4.05.2009

from Eric Scovel

Preface
This project began as a simple experiment. The chosen text had no particular
significance to me at the time, nor had I even read Heart of Darkness when I
started; I chose it primarily out of its central place in the Western canon. Working
through these early attempts at using the Gnoetry 0.2 program, I found that,
curiously, this text yielded more consistently engaging results than others. Also, as
the series progressed it became increasingly serious and historically aware, turning
from expressions of personal failure in love to postcolonial scenes of violence and
sexual domination.
My choice of a loose sonnet form—fourteen line poems of (usually) between
7 and 11 syllables per line—was due mostly to the discovery that the variety of
regenerated output increased at this syllabic range. I cannot ignore, though, the
influence that such classic sonnet sequences as John Donne’s Holy Sonnets and
Ted Berrigan’s The Sonnets had upon the user-side half of this collaboration. I
became more and more pleased with the shapeliness of the form and the sense of
wholeness that it brought to even the most erratically assembled lines.
I do not think that this work has avoided what Slavoj ˇ Ziˇzek has called, referring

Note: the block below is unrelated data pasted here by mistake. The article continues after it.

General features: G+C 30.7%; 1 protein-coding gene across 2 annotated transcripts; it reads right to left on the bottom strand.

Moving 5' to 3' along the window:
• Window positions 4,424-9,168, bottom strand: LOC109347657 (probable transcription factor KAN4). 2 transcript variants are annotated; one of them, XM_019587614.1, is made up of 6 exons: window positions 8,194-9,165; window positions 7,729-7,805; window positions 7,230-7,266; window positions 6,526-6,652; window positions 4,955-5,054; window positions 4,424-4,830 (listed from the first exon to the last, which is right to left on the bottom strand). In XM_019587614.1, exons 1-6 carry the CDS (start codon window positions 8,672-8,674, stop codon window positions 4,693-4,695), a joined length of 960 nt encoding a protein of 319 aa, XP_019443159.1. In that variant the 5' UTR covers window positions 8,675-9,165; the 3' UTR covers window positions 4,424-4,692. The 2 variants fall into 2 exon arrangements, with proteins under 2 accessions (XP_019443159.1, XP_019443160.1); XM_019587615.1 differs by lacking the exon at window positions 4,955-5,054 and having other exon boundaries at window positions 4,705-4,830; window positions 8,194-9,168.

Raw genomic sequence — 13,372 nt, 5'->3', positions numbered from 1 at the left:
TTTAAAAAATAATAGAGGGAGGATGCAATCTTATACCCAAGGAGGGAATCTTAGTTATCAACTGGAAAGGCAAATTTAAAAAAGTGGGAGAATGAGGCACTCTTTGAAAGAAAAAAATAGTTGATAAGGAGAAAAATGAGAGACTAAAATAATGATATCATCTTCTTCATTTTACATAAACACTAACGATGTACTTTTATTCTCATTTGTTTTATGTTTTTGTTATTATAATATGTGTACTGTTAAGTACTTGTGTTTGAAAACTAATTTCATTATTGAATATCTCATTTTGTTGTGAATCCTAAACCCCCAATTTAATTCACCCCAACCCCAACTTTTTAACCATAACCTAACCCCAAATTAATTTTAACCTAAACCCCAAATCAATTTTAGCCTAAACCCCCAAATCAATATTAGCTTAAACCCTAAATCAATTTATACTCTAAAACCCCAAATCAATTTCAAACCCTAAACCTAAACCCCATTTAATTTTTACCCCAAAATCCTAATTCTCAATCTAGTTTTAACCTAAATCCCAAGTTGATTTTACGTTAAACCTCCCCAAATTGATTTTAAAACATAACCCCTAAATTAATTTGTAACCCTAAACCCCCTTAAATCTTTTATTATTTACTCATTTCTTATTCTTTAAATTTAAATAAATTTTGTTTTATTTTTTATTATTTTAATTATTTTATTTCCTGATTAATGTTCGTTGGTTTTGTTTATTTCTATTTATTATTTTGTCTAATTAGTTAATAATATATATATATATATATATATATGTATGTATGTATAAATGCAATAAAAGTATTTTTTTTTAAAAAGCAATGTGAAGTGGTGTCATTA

to the schizoid extremes ofWestern fantasies of the Other, “the split attitude of the
West itself, combining violent penetration and respectful sacralization.” However,
I hope that it succeeds in capturing and exposing this failure of the Western
imagination rather than merely perpetuating it. The series is at its core intensely
concerned with love, failure to understand and, ultimately, reconciliation—with
how this might happen on the personal level as well between fallen empires, their
former colonies, and those ghosts of the past that still haunt us all.

from Yedda Morrison

This work imagines a wood/world prior to, and free from, imperial intervention.
In the case of the photograph, by physically removing the original image’s “subject;” the hunters, I attempt to
unearth a forest subsumed by the narratives of colonialism. In reading a traditional image or text through this lens,
I’m trying to animate or bring into focus that which has been rendered scenic, passive or ornamental. By refusing to
exist merely as backdrop on which the human performs, “Pre-Colonial Forest in Fog” asserts a certain subjectivity of
its own. The irony is, of course, that the forest in the original image is itself a fabrication, completely constructed by
William Notman and his assistants in studio. Rather than undercutting the presumed authenticity of the image, this
seeming contradiction points to the recurrent essentializing mythology of wilderness itself as a lost purity. My decision
to also remove the First Nation’s guide was a complicated one. But hold your hand up to the original image, block out
all but this man. What is left is his defeated form, isolated, condensed to stereotype, and surely included to reinforce
the authenticity of the white narrative. To my mind he finds greater agency in the private workings of the woods,
complicated and active beyond the cameraman’s gaze.

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